Executive Overconfidence and the Slippery Slope to Financial Misreporting
Catherine M. Schrand
University of Pennsylvania - Accounting Department
Sarah L. C. Zechman
University of Chicago - Booth School of Business
May 1, 2011
AAA 2009 Financial Accounting and Reporting Section (FARS) Paper
Chicago Booth Research Paper No. 08-25
A detailed analysis of firms subject to SEC Accounting and Auditing Enforcement Releases (AAERs) in the 1990s and 2000s suggests that approximately one-quarter are the result of an act that is consistent with legal standards of intent. In the remaining three quarters, the initial misstatement – generally an overstatement – reflects an optimistic bias that is not necessarily intentional. Because of the bias, in subsequent periods these firms are more likely to be in a position in which they are compelled to manage earnings in growing amounts. Overconfidence is a trait that is associated with optimistic bias. We find results consistent with overconfident executives, who are more likely to exhibit an optimistic bias, being more likely to initially overstate earnings which starts them on the path to growing intentional misstatements.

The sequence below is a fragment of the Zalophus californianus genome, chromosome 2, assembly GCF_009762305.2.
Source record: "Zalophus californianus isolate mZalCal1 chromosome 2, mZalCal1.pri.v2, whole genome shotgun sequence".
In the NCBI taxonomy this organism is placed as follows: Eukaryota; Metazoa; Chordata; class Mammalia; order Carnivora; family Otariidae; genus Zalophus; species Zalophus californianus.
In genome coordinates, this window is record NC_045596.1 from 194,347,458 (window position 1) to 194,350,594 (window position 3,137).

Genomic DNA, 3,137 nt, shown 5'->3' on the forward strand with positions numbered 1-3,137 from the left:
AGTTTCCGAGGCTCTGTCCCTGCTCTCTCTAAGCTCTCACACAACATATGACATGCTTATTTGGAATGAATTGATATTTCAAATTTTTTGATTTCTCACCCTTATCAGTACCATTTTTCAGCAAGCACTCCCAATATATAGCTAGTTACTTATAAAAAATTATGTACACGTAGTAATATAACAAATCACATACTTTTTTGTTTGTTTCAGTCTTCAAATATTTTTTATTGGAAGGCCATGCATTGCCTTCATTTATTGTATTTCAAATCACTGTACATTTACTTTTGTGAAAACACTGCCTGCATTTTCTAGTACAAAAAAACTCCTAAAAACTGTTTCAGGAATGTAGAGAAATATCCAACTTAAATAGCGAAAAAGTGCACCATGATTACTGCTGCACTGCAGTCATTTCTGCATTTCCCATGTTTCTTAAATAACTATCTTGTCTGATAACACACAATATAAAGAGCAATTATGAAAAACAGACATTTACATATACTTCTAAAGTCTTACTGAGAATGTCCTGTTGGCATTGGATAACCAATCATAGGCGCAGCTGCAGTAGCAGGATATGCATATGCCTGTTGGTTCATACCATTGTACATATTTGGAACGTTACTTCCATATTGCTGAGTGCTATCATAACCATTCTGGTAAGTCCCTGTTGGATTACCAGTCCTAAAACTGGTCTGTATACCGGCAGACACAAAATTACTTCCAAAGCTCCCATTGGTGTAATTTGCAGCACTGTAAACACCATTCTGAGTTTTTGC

Number of Pages in PDF File: 47
Keywords: executive overconfidence, fraud, earnings mangement, corporate governance
JEL Classification: G34, M14, M41
Date posted: September 11, 2008 ; Last revised: November 25, 2011
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